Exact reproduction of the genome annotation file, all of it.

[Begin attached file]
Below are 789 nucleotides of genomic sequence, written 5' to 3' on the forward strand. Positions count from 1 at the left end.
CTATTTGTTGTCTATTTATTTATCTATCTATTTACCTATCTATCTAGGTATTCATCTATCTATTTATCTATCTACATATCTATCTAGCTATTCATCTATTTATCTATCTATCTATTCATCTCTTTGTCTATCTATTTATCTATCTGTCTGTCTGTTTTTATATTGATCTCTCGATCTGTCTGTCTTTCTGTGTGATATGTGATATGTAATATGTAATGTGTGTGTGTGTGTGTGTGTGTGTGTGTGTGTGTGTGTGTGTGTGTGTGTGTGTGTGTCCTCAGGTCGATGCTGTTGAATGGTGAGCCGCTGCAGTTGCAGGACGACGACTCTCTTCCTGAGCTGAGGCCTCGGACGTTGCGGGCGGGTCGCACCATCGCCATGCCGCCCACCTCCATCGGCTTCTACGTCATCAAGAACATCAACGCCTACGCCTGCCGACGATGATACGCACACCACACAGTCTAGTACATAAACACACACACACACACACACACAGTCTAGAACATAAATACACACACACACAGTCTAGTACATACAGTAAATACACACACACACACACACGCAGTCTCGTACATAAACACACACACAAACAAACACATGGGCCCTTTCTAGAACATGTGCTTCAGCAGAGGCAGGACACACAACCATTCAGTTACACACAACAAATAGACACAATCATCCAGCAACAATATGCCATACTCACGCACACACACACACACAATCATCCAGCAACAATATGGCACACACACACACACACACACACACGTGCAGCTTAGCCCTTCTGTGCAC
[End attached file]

Below are 789 nucleotides of genomic sequence, written 5' to 3' on the forward strand. Positions count from 1 at the left end.
CTATTTGTTGTCTATTTATTTATCTATCTATTTACCTATCTATCTAGGTATTCATCTATCTATTTATCTATCTACATATCTATCTAGCTATTCATCTATTTATCTATCTATCTATTCATCTCTTTGTCTATCTATTTATCTATCTGTCTGTCTGTTTTTATATTGATCTCTCGATCTGTCTGTCTTTCTGTGTGATATGTGATATGTAATATGTAATGTGTGTGTGTGTGTGTGTGTGTGTGTGTGTGTGTGTGTGTGTGTGTGTGTGTGTGTGTCCTCAGGTCGATGCTGTTGAATGGTGAGCCGCTGCAGTTGCAGGACGACGACTCTCTTCCTGAGCTGAGGCCTCGGACGTTGCGGGCGGGTCGCACCATCGCCATGCCGCCCACCTCCATCGGCTTCTACGTCATCAAGAACATCAACGCCTACGCCTGCCGACGATGATACGCACACCACACAGTCTAGTACATAAACACACACACACACACACACACAGTCTAGAACATAAATACACACACACACAGTCTAGTACATACAGTAAATACACACACACACACACACGCAGTCTCGTACATAAACACACACACAAACAAACACATGGGCCCTTTCTAGAACATGTGCTTCAGCAGAGGCAGGACACACAACCATTCAGTTACACACAACAAATAGACACAATCATCCAGCAACAATATGCCATACTCACGCACACACACACACACAATCATCCAGCAACAATATGGCACACACACACACACACACACACACGTGCAGCTTAGCCCTTCTGTGCAC